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Choice on Schools

TWO major needs in American public education may be on converging paths. The first is the need to shake school administrators out of a comfortable status quo and force creative change. The second is the need to get millions of parents more actively interested in their childrens' education. Need No. 1 has already generated years of school reform in the United States. In the early '80s the sad state of much public education burst into the national consciousness. Reform schemes proliferated, and ideas like longer school years, merit pay for teachers, and stronger emphases on the basics of math and language took hold. Still, performance continues to fall short of hopes, as recent reviews of the situation in California, which educates one of every eight American children, attest. And California has been a leader in reform efforts.

The shakeup now being contemplated, by George Bush among others, is called, simply, ``choice.'' In essence, it means giving parents the freedom to send their offspring to any public school in their community or even in other communities. If the nearby school, the one a child would normally be assigned to, is doing a poor job, choose another. The idea of ``choice'' has been kicking around for years, but has recently been given substantial practical tests. More than 20 states have programs or are considering them. Boston recently adopted a citywide choice plan. Minnesota has a statewide plan.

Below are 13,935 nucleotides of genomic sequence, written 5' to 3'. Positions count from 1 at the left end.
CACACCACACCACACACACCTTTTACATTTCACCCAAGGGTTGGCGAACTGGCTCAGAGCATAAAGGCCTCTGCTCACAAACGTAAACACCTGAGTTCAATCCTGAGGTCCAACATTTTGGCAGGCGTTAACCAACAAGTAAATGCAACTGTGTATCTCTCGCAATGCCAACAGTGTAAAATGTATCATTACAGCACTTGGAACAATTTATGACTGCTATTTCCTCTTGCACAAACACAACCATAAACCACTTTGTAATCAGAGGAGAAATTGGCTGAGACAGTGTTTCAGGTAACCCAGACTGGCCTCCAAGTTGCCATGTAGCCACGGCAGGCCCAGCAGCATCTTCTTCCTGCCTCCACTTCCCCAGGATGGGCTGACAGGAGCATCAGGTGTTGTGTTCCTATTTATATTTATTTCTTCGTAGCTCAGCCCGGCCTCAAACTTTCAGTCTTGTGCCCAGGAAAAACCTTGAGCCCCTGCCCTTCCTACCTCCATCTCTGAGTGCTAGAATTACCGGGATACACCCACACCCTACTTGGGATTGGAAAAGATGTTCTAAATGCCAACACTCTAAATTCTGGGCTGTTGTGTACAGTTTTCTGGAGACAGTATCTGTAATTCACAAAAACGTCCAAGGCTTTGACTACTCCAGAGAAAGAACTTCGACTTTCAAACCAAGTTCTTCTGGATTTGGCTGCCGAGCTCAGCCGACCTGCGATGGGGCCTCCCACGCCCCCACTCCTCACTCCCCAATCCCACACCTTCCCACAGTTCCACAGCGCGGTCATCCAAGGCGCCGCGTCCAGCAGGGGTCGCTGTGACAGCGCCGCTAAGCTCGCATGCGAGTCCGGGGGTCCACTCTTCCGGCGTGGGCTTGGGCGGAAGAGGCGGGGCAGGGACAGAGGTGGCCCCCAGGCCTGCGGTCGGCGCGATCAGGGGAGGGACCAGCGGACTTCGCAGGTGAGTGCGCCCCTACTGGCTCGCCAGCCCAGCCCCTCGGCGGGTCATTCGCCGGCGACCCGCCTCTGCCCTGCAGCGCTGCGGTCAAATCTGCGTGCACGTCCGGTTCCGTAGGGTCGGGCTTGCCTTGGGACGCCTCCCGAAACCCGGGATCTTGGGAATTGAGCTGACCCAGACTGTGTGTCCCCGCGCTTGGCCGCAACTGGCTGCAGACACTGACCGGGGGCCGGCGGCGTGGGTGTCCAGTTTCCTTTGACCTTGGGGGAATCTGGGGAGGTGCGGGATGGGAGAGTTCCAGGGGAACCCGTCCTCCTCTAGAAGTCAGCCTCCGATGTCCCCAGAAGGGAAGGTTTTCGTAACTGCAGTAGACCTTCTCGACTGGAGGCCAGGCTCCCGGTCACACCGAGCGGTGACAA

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The value of choice, of course, is that it gives individual schools and school districts a huge incentive to improve their offerings in order to attract or keep students - and thus draw funding. Problems exist too - chief of which is the possibility that poor, often heavily minority districts will suffer even more as students and resources gravitate elsewhere.

But there can be little doubt that choice holds the potential of giving parents a bigger role in education. Lack of interest from parents was cited as a major problem in education by the thousands of teachers surveyed in a recent study by the Carnegie Endowment for the Advancement of Teaching. Choice could help address that need too.

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